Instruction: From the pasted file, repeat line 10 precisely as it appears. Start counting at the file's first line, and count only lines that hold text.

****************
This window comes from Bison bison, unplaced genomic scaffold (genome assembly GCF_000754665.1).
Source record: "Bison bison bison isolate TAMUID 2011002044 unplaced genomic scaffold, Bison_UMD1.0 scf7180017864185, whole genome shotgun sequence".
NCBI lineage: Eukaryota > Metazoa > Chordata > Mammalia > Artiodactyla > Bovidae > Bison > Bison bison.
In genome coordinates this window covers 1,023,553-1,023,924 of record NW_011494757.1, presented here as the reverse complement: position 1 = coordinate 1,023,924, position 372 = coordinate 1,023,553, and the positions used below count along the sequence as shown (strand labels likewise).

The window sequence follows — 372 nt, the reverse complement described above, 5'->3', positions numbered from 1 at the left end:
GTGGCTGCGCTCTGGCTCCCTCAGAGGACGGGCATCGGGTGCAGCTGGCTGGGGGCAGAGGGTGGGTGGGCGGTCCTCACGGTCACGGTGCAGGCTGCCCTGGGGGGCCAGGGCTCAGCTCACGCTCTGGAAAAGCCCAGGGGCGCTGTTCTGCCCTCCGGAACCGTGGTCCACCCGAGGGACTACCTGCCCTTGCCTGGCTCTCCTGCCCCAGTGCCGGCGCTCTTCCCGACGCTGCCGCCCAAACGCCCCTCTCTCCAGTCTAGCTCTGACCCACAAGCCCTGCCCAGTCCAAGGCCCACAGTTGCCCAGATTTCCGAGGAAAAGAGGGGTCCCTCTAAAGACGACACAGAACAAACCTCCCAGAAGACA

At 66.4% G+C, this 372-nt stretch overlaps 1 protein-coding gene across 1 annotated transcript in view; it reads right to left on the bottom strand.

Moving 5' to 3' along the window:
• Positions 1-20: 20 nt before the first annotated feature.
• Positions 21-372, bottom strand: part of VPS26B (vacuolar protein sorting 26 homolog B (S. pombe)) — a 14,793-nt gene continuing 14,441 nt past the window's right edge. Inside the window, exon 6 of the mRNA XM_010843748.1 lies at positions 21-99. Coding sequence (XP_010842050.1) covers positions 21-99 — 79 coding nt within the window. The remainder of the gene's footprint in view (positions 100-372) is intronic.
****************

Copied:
• Positions 21-372, bottom strand: part of VPS26B (vacuolar protein sorting 26 homolog B (S. pombe)) — a 14,793-nt gene continuing 14,441 nt past the window's right edge. Inside the window, exon 6 of the mRNA XM_010843748.1 lies at positions 21-99. Coding sequence (XP_010842050.1) covers positions 21-99 — 79 coding nt within the window. The remainder of the gene's footprint in view (positions 100-372) is intronic.